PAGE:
Holy Motors first published by Film4
Film summary: Writer/director Leos Carax (Les amants de pont neuf, Pola X) returns with a melancholic reflection on the dreamhouse of cinema.
Review: A man (writer/director Leos Carax) wakes to find, hidden behind the forest wallpaper of his hotel room, a door leading to a packed nocturnal cinema. What follows, whether it takes place on the cinema’s screen or in the theatre of the man’s still dreaming mind, is a surreal odyssey in which, over one long day and night, Monsieur Oscar (a sublimely versatile Dennis Lavant) travels in a white stretch limousine to his various ‘appointments’, donning a different guise – banker, female beggar, mo-cap performer, bestial monster, killer/victim, father, bandleader, anarchist, old man at death’s door – for familiar-seeming scenarios scripted and staged before unseen cameras and an unknown audience.
In fact the second film of 2012 (after Cosmopolis) to be set mostly in the back of a limousine, Holy Motors presents us with an everyman always in motion, not just because of the vehicular transport speeding him from scene to scene and genre to genre, but also because of his own postmodern, Protean nature. With the lines constantly blurring between where performance ends and reality begins, Carax’s digitally shot movie is a hall of mirrors, built from the recognisable images and ideas of films past (including Edith Scob reprising her masked rôle from 1960’s Eyes Without A Face), while driving forward into an uncertain future for the traditional machinery of cinema, ever at risk of being stored away in the dark. By turns bizarre, moving, funny and melancholic, Holy Motors is a meditation on movies, mutability and mortality, in which all the world is a screen, and we are each of us merely players.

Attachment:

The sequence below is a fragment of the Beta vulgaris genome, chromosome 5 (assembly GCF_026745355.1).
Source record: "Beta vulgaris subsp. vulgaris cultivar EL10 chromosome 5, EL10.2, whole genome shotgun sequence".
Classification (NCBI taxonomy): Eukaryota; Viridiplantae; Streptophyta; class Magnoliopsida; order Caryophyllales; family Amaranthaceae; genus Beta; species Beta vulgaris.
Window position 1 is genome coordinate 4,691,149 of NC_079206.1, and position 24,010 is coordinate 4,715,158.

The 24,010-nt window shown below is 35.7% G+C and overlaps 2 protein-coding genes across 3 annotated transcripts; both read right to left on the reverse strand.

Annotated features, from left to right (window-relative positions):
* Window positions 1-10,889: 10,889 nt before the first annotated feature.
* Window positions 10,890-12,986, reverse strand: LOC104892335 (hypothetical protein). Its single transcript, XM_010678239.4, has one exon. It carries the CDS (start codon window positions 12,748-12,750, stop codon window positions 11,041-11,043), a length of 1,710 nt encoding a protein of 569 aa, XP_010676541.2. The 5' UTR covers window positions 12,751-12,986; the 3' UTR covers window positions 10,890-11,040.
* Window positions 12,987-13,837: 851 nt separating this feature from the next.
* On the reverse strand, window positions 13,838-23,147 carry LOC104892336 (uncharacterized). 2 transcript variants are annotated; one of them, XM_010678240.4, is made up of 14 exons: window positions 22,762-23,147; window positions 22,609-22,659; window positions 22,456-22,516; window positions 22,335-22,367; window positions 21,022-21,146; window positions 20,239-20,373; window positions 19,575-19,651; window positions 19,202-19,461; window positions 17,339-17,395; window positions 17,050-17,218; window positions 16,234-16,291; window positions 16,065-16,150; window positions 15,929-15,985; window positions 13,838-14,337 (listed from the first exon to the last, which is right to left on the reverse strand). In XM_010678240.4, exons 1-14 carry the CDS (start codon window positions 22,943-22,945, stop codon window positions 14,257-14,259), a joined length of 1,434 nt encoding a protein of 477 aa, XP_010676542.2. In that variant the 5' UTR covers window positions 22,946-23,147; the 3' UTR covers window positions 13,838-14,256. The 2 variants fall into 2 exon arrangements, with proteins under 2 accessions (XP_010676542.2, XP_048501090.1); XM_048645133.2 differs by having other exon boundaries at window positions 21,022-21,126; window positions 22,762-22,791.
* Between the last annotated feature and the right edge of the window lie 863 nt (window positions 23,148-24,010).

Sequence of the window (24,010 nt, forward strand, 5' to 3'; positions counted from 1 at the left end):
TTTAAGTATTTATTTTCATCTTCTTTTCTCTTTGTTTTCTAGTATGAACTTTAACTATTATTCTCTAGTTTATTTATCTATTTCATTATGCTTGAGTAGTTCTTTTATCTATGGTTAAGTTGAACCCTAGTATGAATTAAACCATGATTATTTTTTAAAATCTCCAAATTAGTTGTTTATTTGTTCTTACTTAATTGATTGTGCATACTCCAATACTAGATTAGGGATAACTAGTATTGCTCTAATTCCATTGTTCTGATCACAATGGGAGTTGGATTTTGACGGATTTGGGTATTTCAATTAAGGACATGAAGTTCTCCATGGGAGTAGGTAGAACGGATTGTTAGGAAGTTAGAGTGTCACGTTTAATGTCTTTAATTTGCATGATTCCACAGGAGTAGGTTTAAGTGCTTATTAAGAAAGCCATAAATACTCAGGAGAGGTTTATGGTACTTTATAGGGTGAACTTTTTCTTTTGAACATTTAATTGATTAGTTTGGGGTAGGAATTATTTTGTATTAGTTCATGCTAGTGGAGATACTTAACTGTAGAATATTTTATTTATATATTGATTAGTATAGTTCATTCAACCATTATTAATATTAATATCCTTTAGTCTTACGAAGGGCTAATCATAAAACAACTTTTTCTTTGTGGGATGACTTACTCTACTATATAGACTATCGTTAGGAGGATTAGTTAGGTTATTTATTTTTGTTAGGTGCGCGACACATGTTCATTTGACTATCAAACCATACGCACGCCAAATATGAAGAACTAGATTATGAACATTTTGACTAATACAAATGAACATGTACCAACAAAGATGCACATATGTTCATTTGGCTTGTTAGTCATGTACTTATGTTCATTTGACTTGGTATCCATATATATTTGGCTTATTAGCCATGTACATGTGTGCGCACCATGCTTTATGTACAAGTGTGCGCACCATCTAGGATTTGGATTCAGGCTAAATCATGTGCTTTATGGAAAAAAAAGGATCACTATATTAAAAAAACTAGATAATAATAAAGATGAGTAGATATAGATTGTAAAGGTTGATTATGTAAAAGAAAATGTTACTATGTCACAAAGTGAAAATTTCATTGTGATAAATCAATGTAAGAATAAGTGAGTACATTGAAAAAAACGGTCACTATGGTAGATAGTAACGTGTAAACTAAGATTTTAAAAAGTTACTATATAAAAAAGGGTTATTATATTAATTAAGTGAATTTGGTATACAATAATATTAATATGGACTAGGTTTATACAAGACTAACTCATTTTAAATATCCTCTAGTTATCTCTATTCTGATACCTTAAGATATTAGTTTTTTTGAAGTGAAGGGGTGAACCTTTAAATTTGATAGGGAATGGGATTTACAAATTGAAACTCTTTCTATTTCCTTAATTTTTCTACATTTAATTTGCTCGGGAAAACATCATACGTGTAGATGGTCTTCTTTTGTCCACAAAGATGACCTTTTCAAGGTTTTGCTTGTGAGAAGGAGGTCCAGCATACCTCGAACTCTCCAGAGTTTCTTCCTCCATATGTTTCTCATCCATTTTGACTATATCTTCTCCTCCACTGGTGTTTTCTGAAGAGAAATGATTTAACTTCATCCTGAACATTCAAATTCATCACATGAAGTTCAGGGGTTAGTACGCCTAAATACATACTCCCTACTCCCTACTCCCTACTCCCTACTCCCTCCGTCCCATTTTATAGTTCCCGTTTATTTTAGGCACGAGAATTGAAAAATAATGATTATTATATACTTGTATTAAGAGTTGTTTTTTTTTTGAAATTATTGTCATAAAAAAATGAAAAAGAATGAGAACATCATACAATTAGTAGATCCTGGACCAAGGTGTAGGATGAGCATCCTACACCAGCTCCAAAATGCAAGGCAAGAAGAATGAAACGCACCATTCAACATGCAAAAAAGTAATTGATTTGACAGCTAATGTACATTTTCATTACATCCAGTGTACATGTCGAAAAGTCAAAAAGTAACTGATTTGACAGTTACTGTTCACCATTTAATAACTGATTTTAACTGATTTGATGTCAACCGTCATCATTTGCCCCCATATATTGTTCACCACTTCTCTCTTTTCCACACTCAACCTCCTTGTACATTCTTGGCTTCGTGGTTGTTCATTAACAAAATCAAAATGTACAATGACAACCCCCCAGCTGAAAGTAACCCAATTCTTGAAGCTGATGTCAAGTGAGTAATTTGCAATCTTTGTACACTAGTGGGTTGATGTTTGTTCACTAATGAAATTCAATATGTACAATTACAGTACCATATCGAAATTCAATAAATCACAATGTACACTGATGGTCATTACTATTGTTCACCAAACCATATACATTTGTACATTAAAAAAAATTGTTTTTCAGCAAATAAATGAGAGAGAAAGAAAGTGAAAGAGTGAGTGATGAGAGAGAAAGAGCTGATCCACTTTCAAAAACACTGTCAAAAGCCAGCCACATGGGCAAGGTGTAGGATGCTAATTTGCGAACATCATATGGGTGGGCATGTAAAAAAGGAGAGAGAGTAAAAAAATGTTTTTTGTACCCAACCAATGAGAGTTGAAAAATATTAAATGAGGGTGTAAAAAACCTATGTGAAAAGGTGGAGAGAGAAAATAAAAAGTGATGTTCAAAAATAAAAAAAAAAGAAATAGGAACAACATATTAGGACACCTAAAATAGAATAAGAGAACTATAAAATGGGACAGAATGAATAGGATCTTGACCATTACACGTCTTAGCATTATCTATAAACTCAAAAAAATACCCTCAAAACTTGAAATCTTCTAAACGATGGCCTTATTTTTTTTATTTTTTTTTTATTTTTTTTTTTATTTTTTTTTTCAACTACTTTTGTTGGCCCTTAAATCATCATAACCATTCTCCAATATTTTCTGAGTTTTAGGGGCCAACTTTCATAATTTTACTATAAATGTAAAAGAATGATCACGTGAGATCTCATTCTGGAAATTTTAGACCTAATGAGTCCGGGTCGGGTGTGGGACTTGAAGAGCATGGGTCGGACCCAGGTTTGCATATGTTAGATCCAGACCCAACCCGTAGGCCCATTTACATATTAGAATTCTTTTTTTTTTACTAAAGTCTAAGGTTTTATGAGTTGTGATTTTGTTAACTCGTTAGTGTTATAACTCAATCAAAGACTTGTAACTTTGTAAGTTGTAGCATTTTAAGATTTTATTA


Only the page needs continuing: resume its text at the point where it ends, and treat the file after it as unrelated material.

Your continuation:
Verdict: Carax’s ‘road movie’ celebrates and laments the adaptability of both cinema and humanity, finding a strange beauty in every act.
© Anton Bitel